The Third Reich and Yugoslavia focuses on economic and political affairs between the Third Reich and Yugoslavia before Germany attacked in April 1941. It observes the relations between the two countries primarily from an economic perspective, with the political dimension forming a backdrop within which the economy operated.
Perica Hadzi-Jovancic challenges the conventional scholarly wisdom which recognises economics as mainly being a tool of German foreign policy towards Yugoslavia. Instead, he successfully places economic dealings on both sides within the broader context of both the German economic and financial plans and policies of the 1930s, as well as the existing trading ties between the two countries as they had been developing since the 1920s. At the same time, through detailed analysis of unpublished archival material, Hadzi-Jovancic explores the shared political relations from a new perspective; one from which there is a much deeper understanding of Yugoslavia's motives and the resulting implications for the other great powers and the wider regional framework. The book concludes that, contrary to the traditional view in historiography and despite the dependency of Yugoslavia's foreign trade on the German market at the dawn of the Second World War, Yugoslavia maintained both its economic and political agency in the shadow of the Third Reich. It was only international political developments beyond Yugoslavia's control in the years ahead that lead to a more receptive stance towards German demands.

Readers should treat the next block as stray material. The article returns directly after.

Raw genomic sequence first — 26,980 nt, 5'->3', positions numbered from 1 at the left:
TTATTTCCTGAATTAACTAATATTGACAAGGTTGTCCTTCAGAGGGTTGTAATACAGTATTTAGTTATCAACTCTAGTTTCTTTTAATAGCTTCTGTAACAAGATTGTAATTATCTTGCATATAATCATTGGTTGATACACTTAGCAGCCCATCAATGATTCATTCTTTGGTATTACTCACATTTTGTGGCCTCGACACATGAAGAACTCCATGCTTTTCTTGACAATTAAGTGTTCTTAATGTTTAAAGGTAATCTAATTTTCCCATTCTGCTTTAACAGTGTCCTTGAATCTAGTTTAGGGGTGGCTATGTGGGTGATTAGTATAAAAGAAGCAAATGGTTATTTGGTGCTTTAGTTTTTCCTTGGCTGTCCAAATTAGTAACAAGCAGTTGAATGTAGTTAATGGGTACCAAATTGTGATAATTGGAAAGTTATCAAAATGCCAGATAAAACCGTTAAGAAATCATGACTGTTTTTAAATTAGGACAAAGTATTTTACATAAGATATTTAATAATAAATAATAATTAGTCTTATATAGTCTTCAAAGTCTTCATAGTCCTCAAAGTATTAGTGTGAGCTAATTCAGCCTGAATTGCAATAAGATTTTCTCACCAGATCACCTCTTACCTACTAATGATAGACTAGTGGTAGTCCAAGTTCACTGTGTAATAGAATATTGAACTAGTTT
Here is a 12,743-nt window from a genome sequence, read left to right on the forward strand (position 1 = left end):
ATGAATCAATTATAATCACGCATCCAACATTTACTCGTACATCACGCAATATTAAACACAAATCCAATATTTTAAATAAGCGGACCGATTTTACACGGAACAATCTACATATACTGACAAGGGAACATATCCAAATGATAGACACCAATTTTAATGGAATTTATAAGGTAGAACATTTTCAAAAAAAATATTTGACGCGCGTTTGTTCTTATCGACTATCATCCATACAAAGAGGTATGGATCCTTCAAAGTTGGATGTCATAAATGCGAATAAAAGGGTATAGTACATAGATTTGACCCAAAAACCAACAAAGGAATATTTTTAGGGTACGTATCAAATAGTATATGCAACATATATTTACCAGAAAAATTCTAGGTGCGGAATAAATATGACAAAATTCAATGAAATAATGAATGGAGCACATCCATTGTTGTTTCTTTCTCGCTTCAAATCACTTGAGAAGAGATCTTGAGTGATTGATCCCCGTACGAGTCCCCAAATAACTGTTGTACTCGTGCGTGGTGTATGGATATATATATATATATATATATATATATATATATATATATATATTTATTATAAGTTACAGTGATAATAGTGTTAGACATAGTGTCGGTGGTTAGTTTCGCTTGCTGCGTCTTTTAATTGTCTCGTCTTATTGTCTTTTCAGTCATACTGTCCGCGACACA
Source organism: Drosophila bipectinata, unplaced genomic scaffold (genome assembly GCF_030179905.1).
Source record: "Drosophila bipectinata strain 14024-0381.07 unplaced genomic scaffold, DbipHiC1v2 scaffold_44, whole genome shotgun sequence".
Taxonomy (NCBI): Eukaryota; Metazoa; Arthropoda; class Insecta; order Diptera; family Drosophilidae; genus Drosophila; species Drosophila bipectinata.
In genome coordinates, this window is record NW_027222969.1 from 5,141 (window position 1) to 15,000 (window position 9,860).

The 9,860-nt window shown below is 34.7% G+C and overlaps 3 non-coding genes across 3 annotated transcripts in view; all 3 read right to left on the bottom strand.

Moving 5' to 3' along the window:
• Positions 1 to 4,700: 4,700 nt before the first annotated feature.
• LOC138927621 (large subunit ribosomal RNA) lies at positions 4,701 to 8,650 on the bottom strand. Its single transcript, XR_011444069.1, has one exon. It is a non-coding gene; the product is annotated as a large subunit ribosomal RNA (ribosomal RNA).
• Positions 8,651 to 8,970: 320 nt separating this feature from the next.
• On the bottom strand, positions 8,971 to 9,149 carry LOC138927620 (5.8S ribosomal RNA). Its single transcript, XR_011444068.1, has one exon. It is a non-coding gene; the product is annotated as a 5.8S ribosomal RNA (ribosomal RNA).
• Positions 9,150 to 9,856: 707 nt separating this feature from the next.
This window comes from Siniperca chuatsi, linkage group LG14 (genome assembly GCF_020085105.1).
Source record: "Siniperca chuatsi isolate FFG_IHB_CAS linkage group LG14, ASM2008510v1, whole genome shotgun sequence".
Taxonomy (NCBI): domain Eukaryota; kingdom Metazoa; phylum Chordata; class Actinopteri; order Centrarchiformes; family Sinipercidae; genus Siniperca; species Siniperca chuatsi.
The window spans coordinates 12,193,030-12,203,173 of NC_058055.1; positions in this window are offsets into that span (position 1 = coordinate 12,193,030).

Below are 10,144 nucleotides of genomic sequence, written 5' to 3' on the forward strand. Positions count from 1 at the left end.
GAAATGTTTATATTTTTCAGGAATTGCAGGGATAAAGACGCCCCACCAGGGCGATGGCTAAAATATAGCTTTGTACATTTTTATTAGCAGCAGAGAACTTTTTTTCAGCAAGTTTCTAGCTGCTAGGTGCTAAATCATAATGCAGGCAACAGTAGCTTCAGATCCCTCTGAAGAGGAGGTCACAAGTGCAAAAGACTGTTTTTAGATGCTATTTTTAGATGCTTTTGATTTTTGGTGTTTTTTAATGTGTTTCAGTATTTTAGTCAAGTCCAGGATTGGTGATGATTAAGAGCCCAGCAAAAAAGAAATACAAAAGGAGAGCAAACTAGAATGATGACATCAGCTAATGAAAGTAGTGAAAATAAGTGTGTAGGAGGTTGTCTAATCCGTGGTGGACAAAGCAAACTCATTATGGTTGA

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Perica Hadzi-Jovancic is an independent scholar who obtained his PhD in History at the University of Cambridge, UK.
List of Abbreviations
1. Yugoslavia, South-Eastern Europe and Economic Decision-Making in Hitler's Germany
2. The Austrian Partnership
3. Economic Relations under the Auspices of Schacht's New Plan
4. In the Web of the Axis
5. Yugoslavia and the Four-Year Plan
6. The Third Reich and Industrialization of Yugoslavia
7. Ideological Traps in the Nazi Decade
8. Bringing Yugoslavia in Line
9. Yugoslavia Commits Suicide
In this interesting book, Perica Hadzi-Jovancic challenges the narrative of German economic and diplomatic hegemony over Balkan countries in the 1930s by examining the disconnect between economic interests and diplomacy in Germany's dynamic relationship with the Kingdom of Yugoslavia. Emphasizing the agency - and the limits thereof - wielded by small states in a world of great powers, Hadzi-Jovancic argues for the need to reexamine concepts such as "soft power" and "informal empire". * Mirna Zakic, Associate Professor of History, Ohio University, USA * Based on deep archival research, this book offers a compelling and original account of Yugoslavia's efforts to come to terms with the growing power and aggression of Nazi Germany. Hadzi-Jovancic explores the political and economic tensions in Yugoslavian foreign policy and charts Belgrade's struggle to protect its freedom of manoeuvre in a world where options were narrowing with dizzying speed. * Christopher Clark, Regius Professor of History, University of Cambridge, UK * Perica Hadzi-Jovancic turns the presumably 'dry' matter of economic relations into a captivating story of a 'small nation' trying to safeguard its interests at a time, when Nazi Germany was unravelling the precarious peace established in Europe after the Great War. Focusing on Yugoslavia's foreign and economic policy vis-a-vis Germany and analysing their connection with a volatile international environment, this exhaustively researched book highlights the importance of Southeastern Europe for European matters in that period. It will instantly become a reference work. * Ulf Brunnbauer, Academic Director of the Leibniz Institute for East and Southeast European Studies, Germany *
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